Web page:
Gitlab cert renewal fails

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My domain is: gitlab.foo.net

I ran this command: certbot renew

It produced this output: Attempting to renew cert from /etc/letsencrypt/renewal/gitlab.foo.net.conf produced an unexpected error: Failed authorization procedure. gitlab.foo.net (http-01): urn:acme:error:connection :: The server could not connect to the client to verify the domain :: Fetching http://gitlab.foo.net/.well-known/acme-challenge/Xezz1O962IT62NyBIPxdnJLtklWN-ByPMvxi8uzFSpw: Timeout. Skipping.

My web server is (include version): embedded nginx (gitlab-ce 9.3.4-ce.0)

The operating system my web server runs on is (include version): ubuntu 16.04

My hosting provider, if applicable, is: NA

I can login to a root shell on my machine (yes or no, or I don’t know): yes

I’m using a control panel to manage my site (no, or provide the name and version of the control panel): no

This one seems to come up a lot.
We’re running gitlab on a server and it’s got a working letsencrypt cert. Renewal is about 10 days away.
Domain changed to “foo” for privacy/security/whatever.

letsencrypt is configured:
/etc# grep letsencrypt /etc/gitlab/gitlab.rb

set up letsencrypt

nginx[‘custom_gitlab_server_config’] = "location ^~ /.well-known { root /var/www/letsencrypt; }"
nginx[‘ssl_certificate’] = "/etc/letsencrypt/live/gitlab.foo.net/fullchain.pem"
nginx[‘ssl_certificate_key’] = “/etc/letsencrypt/live/gitlab.foo.net/privkey.pem”

Further, nginx is redirecting port 80 to 443 in gitlab.rb:
nginx[‘redirect_http_to_https’] = true
nginx[‘redirect_http_to_https_port’] = 80

When I run the renewal command I get the error above, namely “Fetching http://gitlab.foo.net/.well-known/acme-challenge/Xezz1O962IT62NyBIPxdnJLtklWN-ByPMvxi8uzFSpw: Timeout. Skipping.”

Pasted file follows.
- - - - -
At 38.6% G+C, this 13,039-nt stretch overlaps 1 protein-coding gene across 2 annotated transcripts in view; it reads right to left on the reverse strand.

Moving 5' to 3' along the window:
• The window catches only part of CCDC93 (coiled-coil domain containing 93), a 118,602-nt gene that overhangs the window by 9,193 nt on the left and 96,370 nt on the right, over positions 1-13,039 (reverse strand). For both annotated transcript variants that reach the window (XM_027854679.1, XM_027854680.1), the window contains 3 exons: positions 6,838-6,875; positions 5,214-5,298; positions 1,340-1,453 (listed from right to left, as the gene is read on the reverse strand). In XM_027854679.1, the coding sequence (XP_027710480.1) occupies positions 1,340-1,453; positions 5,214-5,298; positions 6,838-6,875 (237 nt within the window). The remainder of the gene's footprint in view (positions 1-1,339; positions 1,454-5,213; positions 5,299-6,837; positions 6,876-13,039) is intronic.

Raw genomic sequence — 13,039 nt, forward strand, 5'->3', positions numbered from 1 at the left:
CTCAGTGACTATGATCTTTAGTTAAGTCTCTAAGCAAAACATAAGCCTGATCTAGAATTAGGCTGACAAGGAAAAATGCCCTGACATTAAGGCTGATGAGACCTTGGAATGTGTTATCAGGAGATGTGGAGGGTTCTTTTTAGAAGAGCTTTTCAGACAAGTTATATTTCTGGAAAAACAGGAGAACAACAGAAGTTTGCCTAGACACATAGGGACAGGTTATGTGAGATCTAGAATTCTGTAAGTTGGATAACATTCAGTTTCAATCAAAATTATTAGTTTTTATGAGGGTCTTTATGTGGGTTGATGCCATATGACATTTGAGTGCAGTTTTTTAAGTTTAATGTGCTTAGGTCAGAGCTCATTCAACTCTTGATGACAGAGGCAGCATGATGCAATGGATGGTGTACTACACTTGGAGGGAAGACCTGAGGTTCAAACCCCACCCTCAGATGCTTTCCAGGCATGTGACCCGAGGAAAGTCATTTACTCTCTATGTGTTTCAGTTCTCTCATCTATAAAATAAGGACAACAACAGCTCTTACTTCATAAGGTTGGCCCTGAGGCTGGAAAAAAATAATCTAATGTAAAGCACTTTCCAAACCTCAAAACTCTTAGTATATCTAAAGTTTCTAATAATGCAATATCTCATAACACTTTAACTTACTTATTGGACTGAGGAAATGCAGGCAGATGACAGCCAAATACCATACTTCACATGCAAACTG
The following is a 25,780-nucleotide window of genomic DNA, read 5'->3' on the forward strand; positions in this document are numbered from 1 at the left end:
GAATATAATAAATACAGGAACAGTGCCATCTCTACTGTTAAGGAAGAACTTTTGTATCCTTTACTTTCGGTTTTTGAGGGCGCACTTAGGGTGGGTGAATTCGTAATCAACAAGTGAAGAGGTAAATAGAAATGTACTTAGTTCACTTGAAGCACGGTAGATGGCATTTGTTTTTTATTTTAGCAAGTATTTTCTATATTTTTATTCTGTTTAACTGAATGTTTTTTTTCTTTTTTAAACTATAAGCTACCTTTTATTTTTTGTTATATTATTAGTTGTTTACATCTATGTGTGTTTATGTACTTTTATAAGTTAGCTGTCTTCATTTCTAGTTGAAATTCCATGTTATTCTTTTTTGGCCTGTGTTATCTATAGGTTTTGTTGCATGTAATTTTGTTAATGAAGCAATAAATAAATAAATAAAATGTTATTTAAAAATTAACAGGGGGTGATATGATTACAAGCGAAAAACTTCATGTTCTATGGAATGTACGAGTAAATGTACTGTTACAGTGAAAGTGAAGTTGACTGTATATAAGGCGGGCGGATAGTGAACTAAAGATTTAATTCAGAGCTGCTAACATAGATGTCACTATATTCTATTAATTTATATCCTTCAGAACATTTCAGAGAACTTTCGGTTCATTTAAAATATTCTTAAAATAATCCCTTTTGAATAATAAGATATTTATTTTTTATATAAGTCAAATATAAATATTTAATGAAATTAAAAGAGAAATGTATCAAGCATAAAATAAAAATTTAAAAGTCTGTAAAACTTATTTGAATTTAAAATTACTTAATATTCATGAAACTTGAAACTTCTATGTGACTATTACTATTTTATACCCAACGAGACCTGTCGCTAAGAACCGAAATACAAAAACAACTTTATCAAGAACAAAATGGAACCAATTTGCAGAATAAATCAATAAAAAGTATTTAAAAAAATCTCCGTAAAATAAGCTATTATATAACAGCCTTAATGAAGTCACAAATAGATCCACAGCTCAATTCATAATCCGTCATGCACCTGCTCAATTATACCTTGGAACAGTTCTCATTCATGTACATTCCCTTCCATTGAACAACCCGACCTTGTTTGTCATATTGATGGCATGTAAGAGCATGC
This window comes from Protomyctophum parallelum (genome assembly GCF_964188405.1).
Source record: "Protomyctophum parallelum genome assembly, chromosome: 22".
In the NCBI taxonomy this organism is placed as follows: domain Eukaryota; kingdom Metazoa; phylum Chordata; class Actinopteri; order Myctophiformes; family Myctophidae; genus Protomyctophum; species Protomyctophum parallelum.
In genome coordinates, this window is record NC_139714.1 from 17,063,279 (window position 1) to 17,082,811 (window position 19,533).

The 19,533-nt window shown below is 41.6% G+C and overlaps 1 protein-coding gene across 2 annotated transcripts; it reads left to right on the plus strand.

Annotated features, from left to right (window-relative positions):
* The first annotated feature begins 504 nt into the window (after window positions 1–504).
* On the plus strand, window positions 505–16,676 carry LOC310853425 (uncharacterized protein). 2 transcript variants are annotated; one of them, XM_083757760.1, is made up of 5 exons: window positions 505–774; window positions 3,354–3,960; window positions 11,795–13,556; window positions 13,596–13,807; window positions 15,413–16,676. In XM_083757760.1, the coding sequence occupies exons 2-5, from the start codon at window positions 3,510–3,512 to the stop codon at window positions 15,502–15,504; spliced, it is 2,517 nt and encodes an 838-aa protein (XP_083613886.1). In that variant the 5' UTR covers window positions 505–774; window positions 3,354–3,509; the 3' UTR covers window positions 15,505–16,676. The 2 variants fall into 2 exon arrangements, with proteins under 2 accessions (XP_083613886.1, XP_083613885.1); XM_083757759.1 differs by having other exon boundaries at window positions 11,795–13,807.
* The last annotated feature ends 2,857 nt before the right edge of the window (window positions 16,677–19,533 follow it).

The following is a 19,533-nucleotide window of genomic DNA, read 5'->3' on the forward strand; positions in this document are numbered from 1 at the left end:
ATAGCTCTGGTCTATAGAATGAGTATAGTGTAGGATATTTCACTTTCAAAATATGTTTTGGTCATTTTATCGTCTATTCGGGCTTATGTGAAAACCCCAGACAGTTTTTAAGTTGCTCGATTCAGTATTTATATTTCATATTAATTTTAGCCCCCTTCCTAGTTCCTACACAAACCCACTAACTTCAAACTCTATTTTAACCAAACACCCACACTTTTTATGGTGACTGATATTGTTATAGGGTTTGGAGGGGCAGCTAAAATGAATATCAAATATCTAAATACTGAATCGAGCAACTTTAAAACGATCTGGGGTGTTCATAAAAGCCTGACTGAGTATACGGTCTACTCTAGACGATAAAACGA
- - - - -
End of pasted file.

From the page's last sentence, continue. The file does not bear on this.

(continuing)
I created a test file in .well-known and using wget -S from the command line I can get using http (aka, it follows the redirect). It seems that certbot is not able to follow the redirect, I’m just not sure why.
I also tried shutting down gitlab and renewing with -standalone, but that also failed for different reasons. I’d rather have this automated so I don’t have to deal with it again, and I’m pulling my hair out figuring out why this isn’t working.

Thanks :slight_smile:

@SwartzCr, I think we’ve seen something like four reports in the past two days involving nginx and a “Timeout” failure to connect. I don’t know if they have something in common, but maybe you could look into this? You can probably find them all by searching the forum for nginx timeout “failed authorization procedure”.

I looked through those reports myself.
I have a theory - will certbot follow a 80->443 redirect? According to this reply, it will not:

If that's true, then it explains why certbot is returning the error (yet doesn't really solve my problem).
Edit: Double checking, I see that http-01 is in the error I pasted above.
I am using the webroot plugin (originally set up using the link here

I'm wondering if should instead be using the nginx plugin?
I tried specifying --preferred-challenges when running the renew but it will only let me use http-01.

Hi @dan-tcell,

The Let’s Encrypt CA will follow an 80 → 443 redirect when validating an HTTP-01 challenge. It won’t follow any redirects when validating a TLS-SNI-01 challenge because the TLS-SNI-01 challenge doesn’t even use the HTTP protocol.

HTTP-01 challenges must always start out on port 80, but can be redirected to another port or even another computer (using HTTP or HTTPS).

TLS-SNI-01 challenge always start out on port 443 and must always succeed or fail immediately, depending on the configuration of the server that they negotiate a TLS session with.

The webroot plugin only supports HTTP-01, while the nginx plugin only supports TLS-SNI-01.

Using the webroot plugin is normally file. We could make some test files to try to figure out why it can’t connect (particularly if you tell us your real domain name).

If it truly follows the 80-443 redirect, then it would be good. It doesn’t seem like it does.